Send to:

Choose Destination
See comment in PubMed Commons below
Physiol Rev. 2007 Oct;87(4):1113-73.

Functional internal complexity of amygdala: focus on gene activity mapping after behavioral training and drugs of abuse.

Author information

  • 1Nencki Institute, Warsaw, Poland.


The amygdala is a heterogeneous brain structure implicated in processing of emotions and storing the emotional aspects of memories. Gene activity markers such as c-Fos have been shown to reflect both neuronal activation and neuronal plasticity. Herein, we analyze the expression patterns of gene activity markers in the amygdala in response to either behavioral training or treatment with drugs of abuse and then we confront the results with data on other approaches to internal complexity of the amygdala. c-Fos has been the most often studied in the amygdala, showing specific expression patterns in response to various treatments, most probably reflecting functional specializations among amygdala subdivisions. In the basolateral amygdala, c-Fos expression appears to be consistent with the proposed role of this nucleus in a plasticity of the current stimulus-value associations. Within the medial part of the central amygdala, c-Fos correlates with acquisition of alimentary/gustatory behaviors. On the other hand, in the lateral subdivision of the central amygdala, c-Fos expression relates to attention and vigilance. In the medial amygdala, c-Fos appears to be evoked by emotional novelty of the experimental situation. The data on the other major subdivisions of the amygdala are scarce. In conclusion, the studies on the gene activity markers, confronted with other approaches involving neuroanatomy, physiology, and the lesion method, have revealed novel aspects of the amygdala, especially pointing to functional heterogeneity of this brain region that does not fit very well into contemporarily active debate on serial versus parallel information processing within the amygdala.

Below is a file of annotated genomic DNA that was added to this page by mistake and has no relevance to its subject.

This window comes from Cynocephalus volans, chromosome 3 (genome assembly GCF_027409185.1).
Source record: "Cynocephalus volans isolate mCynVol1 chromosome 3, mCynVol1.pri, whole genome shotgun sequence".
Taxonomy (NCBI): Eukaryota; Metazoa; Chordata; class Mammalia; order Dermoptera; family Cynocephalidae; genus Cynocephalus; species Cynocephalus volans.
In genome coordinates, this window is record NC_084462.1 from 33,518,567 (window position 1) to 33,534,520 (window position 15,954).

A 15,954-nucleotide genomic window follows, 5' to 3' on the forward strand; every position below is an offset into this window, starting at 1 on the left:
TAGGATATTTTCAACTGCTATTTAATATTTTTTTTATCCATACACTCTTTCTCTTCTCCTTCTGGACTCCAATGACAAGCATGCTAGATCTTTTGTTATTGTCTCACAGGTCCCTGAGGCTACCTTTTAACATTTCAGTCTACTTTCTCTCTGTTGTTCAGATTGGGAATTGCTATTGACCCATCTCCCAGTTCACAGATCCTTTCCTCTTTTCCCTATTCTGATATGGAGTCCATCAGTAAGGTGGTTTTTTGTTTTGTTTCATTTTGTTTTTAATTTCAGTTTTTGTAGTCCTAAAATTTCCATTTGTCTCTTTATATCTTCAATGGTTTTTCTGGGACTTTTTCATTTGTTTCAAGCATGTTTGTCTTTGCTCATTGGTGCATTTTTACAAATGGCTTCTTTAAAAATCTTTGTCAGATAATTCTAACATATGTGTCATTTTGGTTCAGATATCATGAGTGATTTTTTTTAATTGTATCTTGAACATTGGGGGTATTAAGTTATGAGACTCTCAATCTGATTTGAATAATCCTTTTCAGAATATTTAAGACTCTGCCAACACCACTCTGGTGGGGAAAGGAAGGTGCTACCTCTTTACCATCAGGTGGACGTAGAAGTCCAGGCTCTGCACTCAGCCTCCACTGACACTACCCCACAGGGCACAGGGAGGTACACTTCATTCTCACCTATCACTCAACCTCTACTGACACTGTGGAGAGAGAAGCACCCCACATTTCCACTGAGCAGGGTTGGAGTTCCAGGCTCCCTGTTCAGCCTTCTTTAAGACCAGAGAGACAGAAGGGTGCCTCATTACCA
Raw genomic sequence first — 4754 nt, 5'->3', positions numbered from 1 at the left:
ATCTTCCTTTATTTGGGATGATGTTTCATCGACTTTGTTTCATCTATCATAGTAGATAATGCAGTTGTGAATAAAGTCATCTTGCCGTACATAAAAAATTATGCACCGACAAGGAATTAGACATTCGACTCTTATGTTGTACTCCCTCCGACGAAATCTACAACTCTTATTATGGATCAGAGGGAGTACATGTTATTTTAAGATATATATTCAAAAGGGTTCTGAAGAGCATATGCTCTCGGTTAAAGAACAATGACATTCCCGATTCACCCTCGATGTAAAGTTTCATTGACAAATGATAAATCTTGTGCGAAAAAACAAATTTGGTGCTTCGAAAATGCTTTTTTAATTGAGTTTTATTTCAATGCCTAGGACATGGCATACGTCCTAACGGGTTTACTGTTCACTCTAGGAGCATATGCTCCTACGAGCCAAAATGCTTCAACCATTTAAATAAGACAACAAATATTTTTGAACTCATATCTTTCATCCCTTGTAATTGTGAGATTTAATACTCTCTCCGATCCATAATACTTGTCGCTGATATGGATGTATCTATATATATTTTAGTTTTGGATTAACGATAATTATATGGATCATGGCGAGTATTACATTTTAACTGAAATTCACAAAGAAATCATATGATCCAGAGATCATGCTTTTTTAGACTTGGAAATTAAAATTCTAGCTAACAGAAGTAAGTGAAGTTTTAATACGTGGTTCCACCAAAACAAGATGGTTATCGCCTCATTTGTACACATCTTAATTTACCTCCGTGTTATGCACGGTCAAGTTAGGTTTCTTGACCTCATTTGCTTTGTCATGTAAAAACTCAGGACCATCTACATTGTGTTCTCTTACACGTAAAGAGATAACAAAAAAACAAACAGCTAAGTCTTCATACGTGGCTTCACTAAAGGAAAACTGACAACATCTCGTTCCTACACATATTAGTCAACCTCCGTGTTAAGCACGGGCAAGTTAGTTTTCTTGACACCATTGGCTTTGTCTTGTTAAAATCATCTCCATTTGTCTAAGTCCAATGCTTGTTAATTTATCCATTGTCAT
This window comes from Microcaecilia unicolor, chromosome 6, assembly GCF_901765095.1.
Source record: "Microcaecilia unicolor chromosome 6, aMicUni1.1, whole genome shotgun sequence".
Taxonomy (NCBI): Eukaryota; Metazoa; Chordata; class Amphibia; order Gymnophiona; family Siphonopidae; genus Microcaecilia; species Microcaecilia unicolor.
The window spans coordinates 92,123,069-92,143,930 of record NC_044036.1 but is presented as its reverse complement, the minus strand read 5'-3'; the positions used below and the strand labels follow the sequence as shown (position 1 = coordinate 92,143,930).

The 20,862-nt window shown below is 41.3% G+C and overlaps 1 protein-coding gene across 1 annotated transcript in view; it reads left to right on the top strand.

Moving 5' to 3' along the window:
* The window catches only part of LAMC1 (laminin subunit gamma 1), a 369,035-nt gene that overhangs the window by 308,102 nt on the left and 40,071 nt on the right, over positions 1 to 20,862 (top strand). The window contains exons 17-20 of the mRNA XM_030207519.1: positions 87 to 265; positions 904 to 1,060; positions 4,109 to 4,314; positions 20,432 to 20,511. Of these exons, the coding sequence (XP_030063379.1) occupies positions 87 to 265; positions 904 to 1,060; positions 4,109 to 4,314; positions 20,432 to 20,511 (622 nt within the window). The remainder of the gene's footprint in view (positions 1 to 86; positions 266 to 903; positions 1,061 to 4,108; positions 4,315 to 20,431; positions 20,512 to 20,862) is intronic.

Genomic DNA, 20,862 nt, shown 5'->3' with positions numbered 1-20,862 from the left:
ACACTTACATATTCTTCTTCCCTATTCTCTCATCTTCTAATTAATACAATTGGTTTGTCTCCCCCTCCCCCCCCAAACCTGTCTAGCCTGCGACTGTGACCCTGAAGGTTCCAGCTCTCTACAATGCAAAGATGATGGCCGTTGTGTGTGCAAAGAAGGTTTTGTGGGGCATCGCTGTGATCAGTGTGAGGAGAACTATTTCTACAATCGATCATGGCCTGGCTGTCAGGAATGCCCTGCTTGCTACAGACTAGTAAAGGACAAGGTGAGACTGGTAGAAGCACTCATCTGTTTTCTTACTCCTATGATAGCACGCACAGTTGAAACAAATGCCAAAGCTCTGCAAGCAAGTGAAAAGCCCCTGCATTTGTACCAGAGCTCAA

[PubMed - indexed for MEDLINE]
Free full text
PubMed Commons home

PubMed Commons

How to join PubMed Commons

    Supplemental Content

    Full text links

    Icon for HighWire
    Loading ...
    Write to the Help Desk